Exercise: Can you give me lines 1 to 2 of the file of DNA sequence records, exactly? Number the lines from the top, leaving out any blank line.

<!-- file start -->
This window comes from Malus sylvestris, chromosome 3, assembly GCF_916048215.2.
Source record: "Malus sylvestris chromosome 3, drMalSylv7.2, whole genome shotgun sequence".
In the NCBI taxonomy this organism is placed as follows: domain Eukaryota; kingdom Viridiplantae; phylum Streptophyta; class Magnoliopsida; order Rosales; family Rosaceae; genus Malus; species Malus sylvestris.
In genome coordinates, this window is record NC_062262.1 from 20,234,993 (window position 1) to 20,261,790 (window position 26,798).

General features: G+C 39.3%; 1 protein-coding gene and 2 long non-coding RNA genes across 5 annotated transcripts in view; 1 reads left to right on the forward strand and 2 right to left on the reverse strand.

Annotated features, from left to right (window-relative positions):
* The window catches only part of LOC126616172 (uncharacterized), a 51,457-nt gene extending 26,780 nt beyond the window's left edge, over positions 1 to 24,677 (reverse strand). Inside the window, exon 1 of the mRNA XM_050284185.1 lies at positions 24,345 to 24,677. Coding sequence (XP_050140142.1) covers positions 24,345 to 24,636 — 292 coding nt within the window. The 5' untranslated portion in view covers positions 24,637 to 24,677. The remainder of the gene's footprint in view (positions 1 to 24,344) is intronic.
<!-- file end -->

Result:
This window comes from Malus sylvestris, chromosome 3, assembly GCF_916048215.2.
Source record: "Malus sylvestris chromosome 3, drMalSylv7.2, whole genome shotgun sequence".